Question. You say in this book that we have to believe in the novel when we are reading it. Why is it so important to believe in what you are reading?
Answer. Because literature, whether it is fantastic or realistic, works with what Samuel Taylor Coleridge called suspension of disbelief. If you’re a cynical person, if you are not a sincere believer in the strength of literature, then you should avoid reading books. In the end there is a very old-fashioned side to reading novels in our age – blogs, internet, so much information and so much humanity. Why read novels? Because we believe in the power of literature. We’re not cynical or sarcastic or suspicious about it. Literature works with intentionally well-meaning readers. You say I’m going to give 10 hours to this Istanbul street vendor’s life. Then you’re not sarcastic any more. You’re with the characters and you take the writer’s work for granted. You should not take it for granted and not question it, at least at the beginning.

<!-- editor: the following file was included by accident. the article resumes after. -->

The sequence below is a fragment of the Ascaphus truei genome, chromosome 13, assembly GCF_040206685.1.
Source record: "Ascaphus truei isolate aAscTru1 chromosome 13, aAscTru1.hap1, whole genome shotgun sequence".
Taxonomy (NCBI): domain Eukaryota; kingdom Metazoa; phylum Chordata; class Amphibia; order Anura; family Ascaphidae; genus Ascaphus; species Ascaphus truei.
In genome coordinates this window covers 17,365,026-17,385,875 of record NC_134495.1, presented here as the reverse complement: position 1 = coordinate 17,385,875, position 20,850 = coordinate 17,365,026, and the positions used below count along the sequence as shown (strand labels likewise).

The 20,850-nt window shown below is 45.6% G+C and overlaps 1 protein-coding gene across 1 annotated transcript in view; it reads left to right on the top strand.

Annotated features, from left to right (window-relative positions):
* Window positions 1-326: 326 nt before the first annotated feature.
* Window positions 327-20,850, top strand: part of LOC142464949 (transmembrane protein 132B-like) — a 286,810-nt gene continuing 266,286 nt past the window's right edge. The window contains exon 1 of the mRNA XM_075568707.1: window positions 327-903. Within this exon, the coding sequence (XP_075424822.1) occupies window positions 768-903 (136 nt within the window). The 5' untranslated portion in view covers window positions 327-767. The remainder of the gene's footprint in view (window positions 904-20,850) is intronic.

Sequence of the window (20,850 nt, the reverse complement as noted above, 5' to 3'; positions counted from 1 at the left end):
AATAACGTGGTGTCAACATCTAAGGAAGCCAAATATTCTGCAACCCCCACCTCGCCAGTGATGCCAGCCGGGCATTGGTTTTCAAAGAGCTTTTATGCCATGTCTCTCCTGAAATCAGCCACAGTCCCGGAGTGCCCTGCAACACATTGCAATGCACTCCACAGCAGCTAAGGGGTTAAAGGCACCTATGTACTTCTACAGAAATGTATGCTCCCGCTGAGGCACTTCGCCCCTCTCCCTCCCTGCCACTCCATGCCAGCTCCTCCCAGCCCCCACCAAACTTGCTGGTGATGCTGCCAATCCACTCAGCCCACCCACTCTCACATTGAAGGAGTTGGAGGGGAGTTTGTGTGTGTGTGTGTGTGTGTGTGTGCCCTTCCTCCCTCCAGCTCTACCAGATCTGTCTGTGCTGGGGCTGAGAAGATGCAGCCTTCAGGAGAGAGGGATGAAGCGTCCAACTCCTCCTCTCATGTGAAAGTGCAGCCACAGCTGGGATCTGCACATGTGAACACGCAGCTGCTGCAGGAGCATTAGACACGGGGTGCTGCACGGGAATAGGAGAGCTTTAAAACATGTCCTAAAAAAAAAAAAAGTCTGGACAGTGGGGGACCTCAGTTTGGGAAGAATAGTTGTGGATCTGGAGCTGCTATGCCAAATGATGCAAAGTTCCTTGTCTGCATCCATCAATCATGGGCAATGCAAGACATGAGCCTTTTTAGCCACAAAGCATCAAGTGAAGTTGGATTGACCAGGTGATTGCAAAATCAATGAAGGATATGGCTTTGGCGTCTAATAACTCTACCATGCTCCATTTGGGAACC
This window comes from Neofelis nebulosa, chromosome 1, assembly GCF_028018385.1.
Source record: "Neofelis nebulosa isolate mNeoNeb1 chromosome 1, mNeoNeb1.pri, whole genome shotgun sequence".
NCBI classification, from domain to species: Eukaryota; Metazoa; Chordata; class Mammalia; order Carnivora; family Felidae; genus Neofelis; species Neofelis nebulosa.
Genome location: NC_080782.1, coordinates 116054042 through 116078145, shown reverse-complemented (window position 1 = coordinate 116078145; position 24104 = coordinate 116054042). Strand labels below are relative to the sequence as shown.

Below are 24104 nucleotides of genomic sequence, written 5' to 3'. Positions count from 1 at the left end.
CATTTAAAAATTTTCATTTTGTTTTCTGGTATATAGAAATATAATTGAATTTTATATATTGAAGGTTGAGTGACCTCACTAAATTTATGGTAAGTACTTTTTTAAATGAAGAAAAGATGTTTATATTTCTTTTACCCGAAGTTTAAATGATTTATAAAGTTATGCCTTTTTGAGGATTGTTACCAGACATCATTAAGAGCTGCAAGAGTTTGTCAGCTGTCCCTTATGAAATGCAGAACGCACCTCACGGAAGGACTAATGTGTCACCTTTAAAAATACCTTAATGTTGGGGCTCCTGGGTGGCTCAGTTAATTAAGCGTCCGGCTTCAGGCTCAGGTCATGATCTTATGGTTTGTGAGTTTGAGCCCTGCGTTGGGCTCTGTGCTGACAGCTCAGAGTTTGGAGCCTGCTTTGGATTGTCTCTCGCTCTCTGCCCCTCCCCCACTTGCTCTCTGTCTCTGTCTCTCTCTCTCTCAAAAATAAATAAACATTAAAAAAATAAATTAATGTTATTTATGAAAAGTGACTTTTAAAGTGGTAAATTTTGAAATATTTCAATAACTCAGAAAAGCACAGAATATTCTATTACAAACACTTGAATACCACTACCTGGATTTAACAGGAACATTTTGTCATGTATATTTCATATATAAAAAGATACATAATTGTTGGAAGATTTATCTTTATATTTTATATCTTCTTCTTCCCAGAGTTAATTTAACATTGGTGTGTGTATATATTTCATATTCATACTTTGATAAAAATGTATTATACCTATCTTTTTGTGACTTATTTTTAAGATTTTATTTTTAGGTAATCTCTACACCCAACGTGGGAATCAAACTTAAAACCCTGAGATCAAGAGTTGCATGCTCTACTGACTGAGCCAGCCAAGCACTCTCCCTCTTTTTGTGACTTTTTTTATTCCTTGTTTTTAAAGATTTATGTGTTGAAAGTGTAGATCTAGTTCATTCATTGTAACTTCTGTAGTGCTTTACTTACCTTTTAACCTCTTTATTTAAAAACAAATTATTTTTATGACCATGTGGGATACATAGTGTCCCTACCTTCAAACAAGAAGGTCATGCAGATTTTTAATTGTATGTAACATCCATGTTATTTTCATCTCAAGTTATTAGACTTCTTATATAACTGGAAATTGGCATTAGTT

'My most treasured possession? A rotating round bed'
by Rossana Greenstreet
The Guardian, Saturday 21 November 2008
Hugh Hefner was born in Chicago in 1926. He served in the army during the second world war, and went on to study psychology at university. In 1953, he launched Playboy magazine, and by 1971, when Playboy Enterprises became a public company, it was selling 7m copies. He remains editor-in-chief. He is twice divorced and has four children. His illustrated autobiography is published this month by Taschen.
When were you happiest?
Now: I just passed my 83rd birthday and look back on a life well lived.